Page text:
Possible Moscow Retaliation: London Depleted Uranium To Kyiv

Russian President Vladimir Putin threatened on Tuesday to “retaliate” if London provides Ukraine with ammunition containing depleted uranium, in response to statements to this effect from a British official.

Today it became known that the UK announced not only the delivery of tanks to Ukraine, but also shells containing depleted uranium. If this happens , Russia will be forced to retaliate, Putin said.

“It seems that the West has really decided to fight Russia to the last Ukrainian, not in words, but in deeds. »

 A Quote From Vladimir Putin, President of Russia

The collective West is starting to use weapons with nuclear components, he added. For Russian Defense Minister Sergei Shoigu, Russia has something to answer for. We’ll see what they plan to use, he said.

Another step has been taken in the escalation, he added.

On Monday evening, British Deputy Defense Minister Annabel Goldie said, in response to a written question from a British parliamentarian, that the United Kingdom intended to supply Ukraine with shells containing depleted uranium.

These ammunition are very effective in destroying modern tanks and armored vehicles, she pointed out in her written response. She explained that these shells were intended for use with the Challenger tanks that London also plans to deliver.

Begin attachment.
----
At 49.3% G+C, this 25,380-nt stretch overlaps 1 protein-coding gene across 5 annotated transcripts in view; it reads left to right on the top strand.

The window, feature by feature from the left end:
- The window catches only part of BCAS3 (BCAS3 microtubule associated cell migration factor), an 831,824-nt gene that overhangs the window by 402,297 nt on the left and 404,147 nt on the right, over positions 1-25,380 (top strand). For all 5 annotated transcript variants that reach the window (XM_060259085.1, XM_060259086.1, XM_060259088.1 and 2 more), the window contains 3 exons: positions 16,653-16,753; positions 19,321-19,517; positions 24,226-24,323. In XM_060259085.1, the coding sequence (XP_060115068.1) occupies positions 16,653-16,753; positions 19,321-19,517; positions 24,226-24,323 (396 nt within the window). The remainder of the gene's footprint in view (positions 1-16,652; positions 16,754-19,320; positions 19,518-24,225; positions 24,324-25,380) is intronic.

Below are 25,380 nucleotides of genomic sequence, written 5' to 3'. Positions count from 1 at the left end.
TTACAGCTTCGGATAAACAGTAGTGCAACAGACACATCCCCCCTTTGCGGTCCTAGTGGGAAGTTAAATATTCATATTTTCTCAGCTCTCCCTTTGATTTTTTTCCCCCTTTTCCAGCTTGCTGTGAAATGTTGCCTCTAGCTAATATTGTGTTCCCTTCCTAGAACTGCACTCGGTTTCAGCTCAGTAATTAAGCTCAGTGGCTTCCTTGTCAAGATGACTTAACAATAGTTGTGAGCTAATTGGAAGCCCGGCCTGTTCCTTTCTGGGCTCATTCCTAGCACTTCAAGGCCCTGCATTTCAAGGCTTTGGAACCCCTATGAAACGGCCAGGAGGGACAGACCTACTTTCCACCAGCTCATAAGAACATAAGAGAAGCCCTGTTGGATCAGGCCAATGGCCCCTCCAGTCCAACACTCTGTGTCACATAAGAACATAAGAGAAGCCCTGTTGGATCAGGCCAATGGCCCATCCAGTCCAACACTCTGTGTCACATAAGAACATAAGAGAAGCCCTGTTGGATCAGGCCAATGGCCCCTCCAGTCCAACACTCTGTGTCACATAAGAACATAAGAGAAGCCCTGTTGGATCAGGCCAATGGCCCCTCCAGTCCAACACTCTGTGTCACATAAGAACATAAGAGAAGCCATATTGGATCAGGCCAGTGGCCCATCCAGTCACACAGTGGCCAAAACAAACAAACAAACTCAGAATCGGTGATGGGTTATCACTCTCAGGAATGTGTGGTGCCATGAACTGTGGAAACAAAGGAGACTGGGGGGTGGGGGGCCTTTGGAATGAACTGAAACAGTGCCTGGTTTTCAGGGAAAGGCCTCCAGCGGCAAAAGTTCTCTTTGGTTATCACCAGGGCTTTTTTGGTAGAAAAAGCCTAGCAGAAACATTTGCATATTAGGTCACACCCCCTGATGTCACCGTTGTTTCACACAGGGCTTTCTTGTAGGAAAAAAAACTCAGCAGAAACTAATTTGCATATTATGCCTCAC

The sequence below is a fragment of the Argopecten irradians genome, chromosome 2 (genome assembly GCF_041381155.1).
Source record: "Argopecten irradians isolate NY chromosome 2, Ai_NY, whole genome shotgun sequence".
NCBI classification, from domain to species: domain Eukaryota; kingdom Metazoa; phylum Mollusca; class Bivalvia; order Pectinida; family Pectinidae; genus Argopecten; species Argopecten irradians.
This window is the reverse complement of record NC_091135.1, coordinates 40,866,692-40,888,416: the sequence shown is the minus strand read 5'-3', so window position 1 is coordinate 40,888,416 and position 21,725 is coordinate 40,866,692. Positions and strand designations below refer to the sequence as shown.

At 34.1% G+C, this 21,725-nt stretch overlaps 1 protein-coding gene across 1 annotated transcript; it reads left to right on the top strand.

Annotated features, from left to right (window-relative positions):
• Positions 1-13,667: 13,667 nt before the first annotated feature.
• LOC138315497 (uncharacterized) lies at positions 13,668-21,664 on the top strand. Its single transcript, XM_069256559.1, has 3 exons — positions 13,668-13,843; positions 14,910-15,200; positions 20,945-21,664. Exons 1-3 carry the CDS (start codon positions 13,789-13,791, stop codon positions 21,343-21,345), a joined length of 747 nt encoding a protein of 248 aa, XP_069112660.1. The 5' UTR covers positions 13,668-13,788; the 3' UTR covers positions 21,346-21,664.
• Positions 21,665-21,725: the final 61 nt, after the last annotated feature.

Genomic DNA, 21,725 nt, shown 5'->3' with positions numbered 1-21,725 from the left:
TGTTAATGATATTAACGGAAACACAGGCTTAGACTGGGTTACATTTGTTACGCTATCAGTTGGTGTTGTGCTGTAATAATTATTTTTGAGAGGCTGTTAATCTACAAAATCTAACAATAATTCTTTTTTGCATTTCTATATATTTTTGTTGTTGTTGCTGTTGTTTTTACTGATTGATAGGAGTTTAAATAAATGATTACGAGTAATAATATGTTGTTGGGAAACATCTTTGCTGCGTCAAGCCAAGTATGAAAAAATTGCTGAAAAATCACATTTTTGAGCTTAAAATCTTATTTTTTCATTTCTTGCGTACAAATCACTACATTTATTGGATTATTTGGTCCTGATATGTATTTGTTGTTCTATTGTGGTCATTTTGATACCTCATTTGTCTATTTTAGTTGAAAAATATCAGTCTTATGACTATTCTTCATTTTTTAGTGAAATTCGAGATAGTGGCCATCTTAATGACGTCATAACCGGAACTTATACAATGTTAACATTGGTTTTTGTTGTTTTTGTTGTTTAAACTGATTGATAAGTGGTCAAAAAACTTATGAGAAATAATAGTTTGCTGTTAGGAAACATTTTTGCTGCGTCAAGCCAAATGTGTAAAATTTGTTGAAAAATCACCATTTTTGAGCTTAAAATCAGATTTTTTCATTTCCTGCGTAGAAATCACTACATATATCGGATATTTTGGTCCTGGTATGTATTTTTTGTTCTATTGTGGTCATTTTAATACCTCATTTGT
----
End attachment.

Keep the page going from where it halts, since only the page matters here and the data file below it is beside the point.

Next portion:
Decision Condemned in Great Britain

The British anti-nuclear organization Campaign for Nuclear Disarmament has condemned the delivery of munitions with depleted uranium. She said in a statement on Tuesday that this would be an additional environmental and health disaster for those living in the heart of the conflict.

Depleted uranium shells are ammunition intended to pierce armor, the use of which is criticized for the risks they would entail for the health of the soldiers using them and the populations living in the targeted areas.

According to the United Nations Environment Program (UNEP), depleted uranium is a heavy metal, chemically and radiologically polluting.

Depleted uranium munitions had been cited as one of the possible causes of Gulf Syndrome, the health problems of Gulf War veterans in 1991, but this has not been scientifically proven.

This article is originally published on ici.radio-canada.ca

Beth Malcolm

Beth Malcolm is Scottish based Journalist at Heriot-Watt University studying French and British Sign Language. She is originally from the north west of England but is living in Edinburgh to complete her studies.